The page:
Even baseball's finest players have had difficulty maintaining top-level performances from one year to the next. At this time last season there were a dozen .300 hitters in the AL. Just two, Roy Sievers and Jim Gentile, are again hitting .300. Whitey Ford, Jim Bunning and Don Mossi are the only pitchers to keep their ERAs below 3.50 in both years. And Frank Lary, 10-10 in August 1960 and 15-6 now, is the lone pitcher so far to win 10 or more both times. Three of the NL's seven .300 batters last year are in that category now. They are Willie Mays, Bill White and Roberto Clemente. Four pitchers have ERAs under 3.50: Mike McCormick, Johnny Podres, ElRoy Face and Ray Sadecki. Of the 13 pitchers who last August had 10 or more wins, just four—Bob Purkey, Bob Friend, Warren Spahn and Lou Burdette—are again in this group.
It was not easy to do, but Bubba Morton of Detroit stepped on teammate Dick McAuliffe's head. Morton, not realizing his pop fly had been caught by Twins pitcher Jack Kralick, sped for first base and was unable to avoid McAuliffe, who tried in vain to beat a double play by sliding headlong back to the bag. If McAuliffe, who got a broken nose, felt bad, Cleveland Manager Jimmie Dykes felt worse. At least the Tigers won four of six. The Indians lost five of six. They hit four homers in one game and lost. Then they hit three and lost again. Next it was two—and another loss. Finally, with just one home run, they beat Chicago, which moved to within one and a half games of the Indians. Luis Aparicio hit two homers in two days after getting 17 in 847 previous games. This gave him three for the year, but left him 97 games behind Babe Ruth's schedule. New York's Mickey Mantle and Roger Maris had one homer each but stayed more than a dozen games ahead of Ruth's pace. In all, the Yankees, who had 32 home runs in 14 earlier games, got just five in 10 tries. Los Angeles hit five in one day, then only three in its other six games and won three of seven. The team doctor advised that Reliever Art Fowler, 38, be rested more. Fowler, who pitched in 17 of 26 games, agreed. Manager Bill Rigney, however, heard only the staccato of Boston bats and used Fowler in both ends of a double-header. Fowler pitched only one and two-thirds innings, gave up six runs and, after not losing in six weeks, suffered two defeats. Boston's Bill Monbouquette also lost twice, but around those defeats were some timely late-inning hits and five wins. Miserable hitting led to four straight Minnesota losses and a drop from seventh to ninth. Jim Kaat pitched well against Baltimore until, trying to throw out a runner trapped between bases, he threw the ball all the way to the center-field wall. "It proved," Kaat said, "I still had plenty of stuff on the ball." Baltimore pitchers, too, had plenty on the ball, holding the opposition to 15 runs in eight games. Oriole batters, though, got only 22 runs, and the team lost three times. Washington had much the same trouble but still won twice and took over seventh. Kansas City stayed put. Not even good pitching by Norm Bass and Bob Shaw could bring the Athletics within six games of ninth place.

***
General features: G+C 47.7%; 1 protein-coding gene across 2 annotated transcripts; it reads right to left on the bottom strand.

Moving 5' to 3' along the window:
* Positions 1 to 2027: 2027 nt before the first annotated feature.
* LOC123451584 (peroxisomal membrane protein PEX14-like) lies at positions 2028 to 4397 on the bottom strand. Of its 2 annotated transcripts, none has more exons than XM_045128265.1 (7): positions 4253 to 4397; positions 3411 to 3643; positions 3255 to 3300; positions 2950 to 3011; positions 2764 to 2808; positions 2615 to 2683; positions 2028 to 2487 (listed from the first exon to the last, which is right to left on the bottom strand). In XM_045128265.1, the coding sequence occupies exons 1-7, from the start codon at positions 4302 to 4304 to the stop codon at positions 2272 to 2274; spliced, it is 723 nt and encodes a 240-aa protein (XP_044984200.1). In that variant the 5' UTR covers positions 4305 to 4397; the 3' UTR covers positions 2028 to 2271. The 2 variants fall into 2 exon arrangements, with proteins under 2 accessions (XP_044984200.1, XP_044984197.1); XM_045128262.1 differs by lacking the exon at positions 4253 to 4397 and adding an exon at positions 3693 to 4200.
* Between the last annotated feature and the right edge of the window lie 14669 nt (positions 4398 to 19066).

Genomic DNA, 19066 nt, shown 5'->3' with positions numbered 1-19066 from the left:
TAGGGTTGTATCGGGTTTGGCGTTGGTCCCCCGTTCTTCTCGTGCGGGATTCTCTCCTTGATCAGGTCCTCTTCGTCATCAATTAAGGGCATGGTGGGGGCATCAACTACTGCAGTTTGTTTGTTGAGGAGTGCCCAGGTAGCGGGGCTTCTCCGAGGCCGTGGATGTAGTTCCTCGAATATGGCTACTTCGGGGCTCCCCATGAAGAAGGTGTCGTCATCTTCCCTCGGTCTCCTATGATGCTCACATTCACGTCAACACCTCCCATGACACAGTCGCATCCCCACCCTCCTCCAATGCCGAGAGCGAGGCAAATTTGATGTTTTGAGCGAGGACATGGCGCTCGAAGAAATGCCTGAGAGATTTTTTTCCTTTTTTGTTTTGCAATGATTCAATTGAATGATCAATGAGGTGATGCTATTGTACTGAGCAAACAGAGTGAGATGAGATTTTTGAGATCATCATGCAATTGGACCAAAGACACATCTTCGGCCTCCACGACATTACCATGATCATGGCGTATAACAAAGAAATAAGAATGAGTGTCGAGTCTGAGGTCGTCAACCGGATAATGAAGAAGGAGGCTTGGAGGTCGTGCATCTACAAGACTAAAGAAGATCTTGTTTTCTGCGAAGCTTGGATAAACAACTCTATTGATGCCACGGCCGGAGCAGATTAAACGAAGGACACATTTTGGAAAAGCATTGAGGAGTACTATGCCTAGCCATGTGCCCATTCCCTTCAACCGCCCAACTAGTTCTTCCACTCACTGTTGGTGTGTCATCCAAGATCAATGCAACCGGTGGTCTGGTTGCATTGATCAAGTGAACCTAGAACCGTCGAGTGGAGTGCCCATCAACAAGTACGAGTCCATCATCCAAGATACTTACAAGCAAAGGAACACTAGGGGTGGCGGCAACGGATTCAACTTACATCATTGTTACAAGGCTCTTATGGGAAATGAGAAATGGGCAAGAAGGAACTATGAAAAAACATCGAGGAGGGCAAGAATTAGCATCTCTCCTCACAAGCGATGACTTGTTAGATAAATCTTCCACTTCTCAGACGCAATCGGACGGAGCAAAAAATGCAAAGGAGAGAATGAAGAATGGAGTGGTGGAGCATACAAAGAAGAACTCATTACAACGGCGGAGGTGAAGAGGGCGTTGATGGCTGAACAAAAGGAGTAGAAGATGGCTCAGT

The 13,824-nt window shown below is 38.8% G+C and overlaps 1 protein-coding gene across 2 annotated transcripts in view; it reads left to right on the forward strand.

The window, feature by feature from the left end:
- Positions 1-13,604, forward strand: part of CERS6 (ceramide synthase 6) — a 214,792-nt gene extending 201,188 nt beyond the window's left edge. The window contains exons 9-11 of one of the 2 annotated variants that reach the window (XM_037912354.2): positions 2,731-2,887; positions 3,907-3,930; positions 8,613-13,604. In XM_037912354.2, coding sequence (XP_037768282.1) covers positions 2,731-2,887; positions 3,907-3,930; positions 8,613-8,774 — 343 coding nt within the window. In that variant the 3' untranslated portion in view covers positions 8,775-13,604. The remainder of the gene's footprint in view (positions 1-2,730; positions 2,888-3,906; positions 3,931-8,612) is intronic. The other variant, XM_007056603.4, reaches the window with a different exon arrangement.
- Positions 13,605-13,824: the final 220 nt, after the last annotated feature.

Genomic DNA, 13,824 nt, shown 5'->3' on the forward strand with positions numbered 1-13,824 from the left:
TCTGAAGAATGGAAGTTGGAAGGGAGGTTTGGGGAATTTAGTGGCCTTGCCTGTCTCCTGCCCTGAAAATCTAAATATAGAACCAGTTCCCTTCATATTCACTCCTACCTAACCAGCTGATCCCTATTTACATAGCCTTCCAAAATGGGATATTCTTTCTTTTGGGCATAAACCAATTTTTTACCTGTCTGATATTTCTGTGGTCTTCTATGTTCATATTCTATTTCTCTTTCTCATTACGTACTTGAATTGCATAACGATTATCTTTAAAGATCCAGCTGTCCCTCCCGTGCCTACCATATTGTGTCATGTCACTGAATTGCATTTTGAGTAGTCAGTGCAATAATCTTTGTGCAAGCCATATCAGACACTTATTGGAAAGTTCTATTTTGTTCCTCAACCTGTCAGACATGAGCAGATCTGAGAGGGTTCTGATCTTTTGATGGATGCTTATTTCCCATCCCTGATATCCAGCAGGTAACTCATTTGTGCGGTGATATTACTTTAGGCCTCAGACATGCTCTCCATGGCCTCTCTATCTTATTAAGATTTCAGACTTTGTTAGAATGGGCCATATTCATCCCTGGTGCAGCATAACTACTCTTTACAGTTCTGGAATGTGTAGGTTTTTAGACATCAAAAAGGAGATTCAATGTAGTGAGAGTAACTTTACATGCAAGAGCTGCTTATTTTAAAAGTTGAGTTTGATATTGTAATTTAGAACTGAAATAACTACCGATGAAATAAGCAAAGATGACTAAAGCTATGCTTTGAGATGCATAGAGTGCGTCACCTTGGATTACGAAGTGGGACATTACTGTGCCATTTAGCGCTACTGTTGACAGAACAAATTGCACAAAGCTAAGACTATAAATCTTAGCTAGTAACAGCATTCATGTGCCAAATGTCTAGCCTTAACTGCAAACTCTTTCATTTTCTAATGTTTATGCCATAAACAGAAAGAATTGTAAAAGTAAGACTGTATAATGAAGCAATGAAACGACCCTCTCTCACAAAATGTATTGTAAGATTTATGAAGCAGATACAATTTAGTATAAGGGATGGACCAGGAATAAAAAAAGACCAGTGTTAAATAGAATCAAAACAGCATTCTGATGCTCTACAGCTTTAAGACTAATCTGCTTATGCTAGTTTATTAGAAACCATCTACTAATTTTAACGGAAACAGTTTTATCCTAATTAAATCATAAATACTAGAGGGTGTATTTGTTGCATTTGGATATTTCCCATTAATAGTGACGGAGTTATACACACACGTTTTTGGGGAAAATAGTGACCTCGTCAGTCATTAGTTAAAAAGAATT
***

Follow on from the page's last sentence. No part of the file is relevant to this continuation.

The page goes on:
The students and faculty of baseball's "finishing school"—better known as the bullpen—were shaken to their sweat socks. For the second week in a row San Francisco Manager AI Dark's experiment (no bullpen at all) got fine results. Juan Marichal, Mike McCormick and Jack Sanford, Dark's three best starters, were told they would get no relief. Before Dark's edict these pitchers had just 13 complete games in 54 starts. Since then, five of their six tries (Sanford was replaced in the 10th inning once) have resulted in complete games and four wins. Johnny Keane, St. Louis manager, used much the same theory, and Larry Jackson, who finished just two of 11 previous starts, has had four complete games in six attempts and four wins. Heavy hitting by Joe Cunningham (.563) enabled the Cardinals to win four of six. Pittsburgh, despite Roberto Clemente's .545 BA, had a 2-3 record for the week and fell to sixth place. Philadelphia rose to first place—in double plays. Ruben Amaro, a ubiquitous and almost flawless shortstop, was the prime reason. Still, the Phillies lost six more, making it 12 of 13. Three of the losses were to Cincinnati. The Reds kept Leo Cardenas (.500) at shortstop, won five of seven and took the lead from Los Angeles. Larry Sherry pitched five and a third innings of one-hit relief for one of the Dodgers' three victories. Milwaukee had little need of relief pitching, getting five complete-game wins in seven starts. Warren Spahn won twice and poised himself for the one remaining triumph needed to reach the 300 mark. Hank Aaron singled to win one game and hit two homers as Spahn won his 299th game 2-1. Chicago's George Altman got two home runs to beat the Dodgers 4-2 and tied a team record, set in 1884, of at least one homer by the Cubs in each of 14 consecutive games. Nevertheless, Head Coach El Tappe fretted about the use of 169 relief pitchers in 104 games. Al Dark may have another convert shortly.
Boxed statistics through Saturday, August 5
LIVELY OLDTIMERS were the Braves' Frank Thomas (.500 BA, three HRs, seven RBIs) and Red Sox' Vic Wertz (.417 BA, six RBIs).